Herbal Remedies in Children

Herbal remedies and herbal supplements in children involve using herbs (also called botanicals; e.g., flowers, leaves, bark, fruit, seeds, stems, roots) for their therapeutic properties. Herbal medicines can be used to treat common childhood conditions, such as colic, the common cold, influenza, and chickenpox. Some herbs can be used to help children sleep better or to reduce fever, stomach upset, irritability, and symptoms of teething.

Although herbal medicine and other forms of complementary and alternative medicine (CAM) have been used in both children and adults for thousands of years, it is important for parents and caregivers to know that even supplements that are labeled "natural" can have harmful effects.

Herbal remedies are available in several forms, including pills, powders, tinctures, syrups, teas, and ointments. In the United States, herbal supplements are regulated by the Food and Drug Administration (FDA) as foods and not as drugs. Therefore, herbs do not have to meet the same standards as over-the-counter or prescription medicines for safety and effectiveness.

Parents and caregivers should consult with the child's pediatrician before using any herbal supplement, especially if the child is taking other medications. Herbal medicines should only be used in children as directed by a qualified health care provider who has been trained in herbal medicine.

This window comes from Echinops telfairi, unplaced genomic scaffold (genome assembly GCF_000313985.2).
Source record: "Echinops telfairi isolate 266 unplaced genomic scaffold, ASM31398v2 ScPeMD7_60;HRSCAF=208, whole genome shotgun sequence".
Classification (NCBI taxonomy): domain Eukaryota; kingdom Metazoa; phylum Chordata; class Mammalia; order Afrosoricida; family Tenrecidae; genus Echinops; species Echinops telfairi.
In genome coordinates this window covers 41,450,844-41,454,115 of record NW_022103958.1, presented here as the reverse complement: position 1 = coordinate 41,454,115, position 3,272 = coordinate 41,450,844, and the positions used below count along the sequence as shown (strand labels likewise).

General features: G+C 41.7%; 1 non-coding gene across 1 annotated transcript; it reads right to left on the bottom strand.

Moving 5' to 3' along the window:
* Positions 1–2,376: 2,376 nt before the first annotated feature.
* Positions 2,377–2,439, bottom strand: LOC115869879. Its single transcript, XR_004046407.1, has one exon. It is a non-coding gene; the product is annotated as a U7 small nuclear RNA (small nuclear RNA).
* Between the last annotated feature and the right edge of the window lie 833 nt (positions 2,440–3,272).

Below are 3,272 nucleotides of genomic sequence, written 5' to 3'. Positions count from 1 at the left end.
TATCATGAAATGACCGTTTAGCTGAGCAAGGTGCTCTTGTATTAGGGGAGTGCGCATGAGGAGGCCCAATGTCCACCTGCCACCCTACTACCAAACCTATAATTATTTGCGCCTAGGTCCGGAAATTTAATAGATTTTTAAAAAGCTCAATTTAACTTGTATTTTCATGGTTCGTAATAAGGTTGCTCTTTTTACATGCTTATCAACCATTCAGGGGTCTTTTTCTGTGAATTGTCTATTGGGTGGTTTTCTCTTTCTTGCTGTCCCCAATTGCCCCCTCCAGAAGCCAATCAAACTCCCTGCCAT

Common herbal remedies that are used in children include the following:

  • Chamomile (soothing, calming herb that can aid digestion and reduce nervousness)
  • Catnip (can help calm fussiness, aid digestion, and reduce teething pain and colic)
  • Echinacea (helps boost the immune system and may lessen the severity of cold or flu symptoms)
  • Fennel (improves digestion, reduces stomach upset, and can be used to treat colic)
  • Licorice (relieves congestion, sore throat, cough, and stomach upset)
  • Mullein flower (may reduce congestion and can be used to treat mild ear infections)
  • Nettle (can reduce allergy symptoms)

Children often are more vulnerable to harmful effects from medicines, including herbs and herbal remedies. Their nervous and immune systems are still developing and their bodies differ from adults in their ability to absorb, distribute, metabolize, and excrete drugs. Even when used as directed, herbal supplements sometimes can cause adverse effects.

Common side effects from herbal medicines include the following:

  • Anaphylaxis (allergic reaction that can lead to shock)
  • Eye infections (e.g., pinkeye [conjunctivitis])
  • Itchy, scratchy throat
  • Nasal congestion (rhinitis)
  • Sensitivity to light (photosensitivity)
  • Skin rash
  • Wheezing

Publication Review By: Stanley J. Swierzewski, III, M.D.

Published: 27 Aug 2008

Last Modified: 08 Sep 2015